|
|
|
|
Search: 
Latin American Herald Tribune
Venezuela Overview
Venezuelan Embassies & Consulates Around The World
Sites/Blogs about Venezuela
Venezuelan Newspapers
Facts about Venezuela
Venezuela Tourism
Embassies in Caracas

Colombia Overview
Colombian Embassies & Consulates Around the World
Government Links
Embassies in Bogota
Media
Sites/Blogs about Colombia
Educational Institutions

Stocks

Commodities
Crude Oil
US Gasoline Prices
Natural Gas
Gold
Silver
Copper

Euro
UK Pound
Australia Dollar
Canada Dollar
Brazil Real
Mexico Peso
India Rupee

Antigua & Barbuda
Aruba
Barbados
Cayman Islands
Cuba
Curacao
Dominica

Grenada
Haiti
Jamaica
Saint Kitts and Nevis
Saint Lucia
Saint Vincent and the Grenadines

Belize
Costa Rica
El Salvador
Honduras
Nicaragua
Panama

Bahamas
Bermuda
Mexico

Argentina
Brazil
Chile
Guyana
Paraguay
Peru
Uruguay

What's New at LAHT?
Follow Us On Facebook
Follow Us On Twitter
Most Viewed on the Web
Popular on Twitter
Receive Our Daily Headlines


  HOME | Business & Economy (Click here for more)

Japan’s Bitcoin Wallet Coincheck Restarts Yen Trading after Massive Hack

TOKYO – Coincheck, the Japanese bitcoin wallet and cryptocurrency exchange service, restarted on Tuesday its operations after a two week suspension of activities following a massive hacking.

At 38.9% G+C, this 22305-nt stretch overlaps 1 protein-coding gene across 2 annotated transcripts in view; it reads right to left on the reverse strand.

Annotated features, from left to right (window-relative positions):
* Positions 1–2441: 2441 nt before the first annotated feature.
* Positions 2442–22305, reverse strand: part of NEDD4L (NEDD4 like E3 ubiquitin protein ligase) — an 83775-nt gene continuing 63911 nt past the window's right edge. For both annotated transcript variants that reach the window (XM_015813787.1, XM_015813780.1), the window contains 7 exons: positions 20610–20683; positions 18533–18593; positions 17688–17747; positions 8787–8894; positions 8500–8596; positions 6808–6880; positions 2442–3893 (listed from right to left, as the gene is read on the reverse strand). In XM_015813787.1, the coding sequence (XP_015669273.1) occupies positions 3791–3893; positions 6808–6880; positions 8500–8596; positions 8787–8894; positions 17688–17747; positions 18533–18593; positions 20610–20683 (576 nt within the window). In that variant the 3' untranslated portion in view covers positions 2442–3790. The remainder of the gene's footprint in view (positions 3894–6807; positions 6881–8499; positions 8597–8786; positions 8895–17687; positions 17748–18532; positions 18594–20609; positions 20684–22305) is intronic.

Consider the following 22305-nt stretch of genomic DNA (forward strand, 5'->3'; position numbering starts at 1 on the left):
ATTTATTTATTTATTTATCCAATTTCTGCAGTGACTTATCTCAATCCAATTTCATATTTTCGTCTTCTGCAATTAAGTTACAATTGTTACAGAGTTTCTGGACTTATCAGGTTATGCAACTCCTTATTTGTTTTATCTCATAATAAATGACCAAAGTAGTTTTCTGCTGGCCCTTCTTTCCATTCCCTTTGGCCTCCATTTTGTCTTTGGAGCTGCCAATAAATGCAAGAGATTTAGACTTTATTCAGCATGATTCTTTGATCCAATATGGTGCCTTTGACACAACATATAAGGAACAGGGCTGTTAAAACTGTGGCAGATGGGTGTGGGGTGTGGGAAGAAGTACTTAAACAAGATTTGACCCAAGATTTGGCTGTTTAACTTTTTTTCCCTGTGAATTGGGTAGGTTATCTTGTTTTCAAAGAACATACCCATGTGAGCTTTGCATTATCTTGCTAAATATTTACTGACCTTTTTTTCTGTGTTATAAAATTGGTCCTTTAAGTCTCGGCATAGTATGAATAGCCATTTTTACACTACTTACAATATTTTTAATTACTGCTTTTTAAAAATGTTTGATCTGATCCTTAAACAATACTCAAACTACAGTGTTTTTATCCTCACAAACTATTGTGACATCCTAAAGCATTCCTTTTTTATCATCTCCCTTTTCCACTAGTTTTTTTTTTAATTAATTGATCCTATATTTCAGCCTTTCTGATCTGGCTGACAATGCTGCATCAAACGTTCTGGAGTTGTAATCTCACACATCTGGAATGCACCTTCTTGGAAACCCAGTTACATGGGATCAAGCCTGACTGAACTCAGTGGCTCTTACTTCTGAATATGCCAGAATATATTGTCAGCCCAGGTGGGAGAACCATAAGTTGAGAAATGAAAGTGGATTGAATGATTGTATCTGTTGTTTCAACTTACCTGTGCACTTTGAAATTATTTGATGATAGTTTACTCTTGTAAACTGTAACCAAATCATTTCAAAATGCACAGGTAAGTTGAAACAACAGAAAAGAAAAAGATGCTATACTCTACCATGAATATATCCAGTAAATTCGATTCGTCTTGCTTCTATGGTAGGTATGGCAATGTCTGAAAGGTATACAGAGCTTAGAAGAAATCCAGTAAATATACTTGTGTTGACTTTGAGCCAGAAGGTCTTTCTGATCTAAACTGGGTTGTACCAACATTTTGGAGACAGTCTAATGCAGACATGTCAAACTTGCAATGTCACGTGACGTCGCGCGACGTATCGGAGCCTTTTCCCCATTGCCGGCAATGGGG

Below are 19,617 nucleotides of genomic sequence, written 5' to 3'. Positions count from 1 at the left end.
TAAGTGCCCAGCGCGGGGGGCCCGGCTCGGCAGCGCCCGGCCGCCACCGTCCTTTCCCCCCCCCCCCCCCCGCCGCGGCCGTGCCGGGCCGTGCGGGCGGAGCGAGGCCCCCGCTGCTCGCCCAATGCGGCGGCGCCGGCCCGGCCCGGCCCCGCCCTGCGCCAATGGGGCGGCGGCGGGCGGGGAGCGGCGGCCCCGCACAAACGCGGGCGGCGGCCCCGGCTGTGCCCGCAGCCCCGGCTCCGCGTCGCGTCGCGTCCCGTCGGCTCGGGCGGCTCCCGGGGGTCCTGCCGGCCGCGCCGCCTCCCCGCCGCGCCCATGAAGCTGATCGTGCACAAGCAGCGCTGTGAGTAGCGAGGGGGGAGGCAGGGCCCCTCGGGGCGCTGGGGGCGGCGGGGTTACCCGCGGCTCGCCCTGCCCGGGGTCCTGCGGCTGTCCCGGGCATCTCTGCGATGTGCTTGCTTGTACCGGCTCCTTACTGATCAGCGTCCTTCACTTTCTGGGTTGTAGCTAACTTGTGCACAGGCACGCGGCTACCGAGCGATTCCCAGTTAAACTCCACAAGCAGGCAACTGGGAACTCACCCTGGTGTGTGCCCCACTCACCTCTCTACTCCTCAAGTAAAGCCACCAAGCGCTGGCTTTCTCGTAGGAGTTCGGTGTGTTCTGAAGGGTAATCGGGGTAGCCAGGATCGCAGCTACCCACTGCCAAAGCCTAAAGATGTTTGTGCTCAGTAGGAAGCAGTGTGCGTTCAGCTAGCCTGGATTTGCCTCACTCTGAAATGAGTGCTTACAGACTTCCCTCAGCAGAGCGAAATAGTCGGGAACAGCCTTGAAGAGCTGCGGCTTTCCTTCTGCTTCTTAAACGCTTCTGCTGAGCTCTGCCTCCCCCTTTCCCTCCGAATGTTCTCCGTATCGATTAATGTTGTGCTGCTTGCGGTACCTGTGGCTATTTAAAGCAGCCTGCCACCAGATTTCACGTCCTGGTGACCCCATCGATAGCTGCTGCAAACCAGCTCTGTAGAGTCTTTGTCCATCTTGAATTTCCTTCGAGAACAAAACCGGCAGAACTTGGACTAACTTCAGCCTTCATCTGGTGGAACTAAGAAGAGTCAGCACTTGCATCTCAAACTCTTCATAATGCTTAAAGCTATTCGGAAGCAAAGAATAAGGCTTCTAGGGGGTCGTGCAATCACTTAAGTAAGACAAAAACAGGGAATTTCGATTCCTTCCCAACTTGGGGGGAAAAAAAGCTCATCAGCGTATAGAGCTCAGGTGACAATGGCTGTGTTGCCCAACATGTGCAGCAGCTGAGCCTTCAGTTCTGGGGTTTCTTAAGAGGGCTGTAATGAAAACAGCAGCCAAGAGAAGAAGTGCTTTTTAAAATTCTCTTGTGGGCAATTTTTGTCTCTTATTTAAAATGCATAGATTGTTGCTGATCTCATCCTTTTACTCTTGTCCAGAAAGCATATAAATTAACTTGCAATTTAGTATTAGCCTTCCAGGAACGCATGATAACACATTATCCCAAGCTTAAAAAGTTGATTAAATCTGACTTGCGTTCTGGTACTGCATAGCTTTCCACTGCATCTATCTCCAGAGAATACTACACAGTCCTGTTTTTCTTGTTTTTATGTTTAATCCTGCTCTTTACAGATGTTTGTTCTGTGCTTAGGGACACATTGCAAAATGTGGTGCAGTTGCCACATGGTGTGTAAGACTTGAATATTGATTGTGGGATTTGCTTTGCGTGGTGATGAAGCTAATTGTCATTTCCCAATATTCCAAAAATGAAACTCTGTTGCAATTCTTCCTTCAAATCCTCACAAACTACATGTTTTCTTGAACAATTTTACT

This virtual currency market, one of the largest in Japan, had frozen all trading in yen due to liquidity problems after the cyberattack, in which hundreds of millions of NEM cryptocurrencies worth 58 billion yen ($536.5 million) disappeared.

Coincheck announced the restart of operations on its website, warning that they will be restricted due to the large number of demands for withdrawal of current currencies and noted that the service is working towards a return to normalcy.

Coincheck is also expected to present a plan on measures to improve its security and close the gaps that facilitated the hacking, including the storing of clients’ funds in “cold portfolios” or not connected to the Japanese network and therefore safe from computer hacks.

Japanese authorities continue to investigate the incident and have also commissioned an experts panel to analyze Coincheck’s security systems and other Japanese bitcoin operators to prevent similar attacks.

The company has promised to reimburse losses suffered by 260,000 investors however it has not specified any date.

The victims, for their part, are planning to file a class action lawsuit in a Tokyo court against the company this week demanding compensation against what they consider to be the operator’s irresponsibility, a group of Coincheck investors said on Twitter.

 

Enter your email address to subscribe to free headlines (and great cartoons so every email has a happy ending!) from the Latin American Herald Tribune:

 

Copyright Latin American Herald Tribune - 2005-2018 © All rights reserved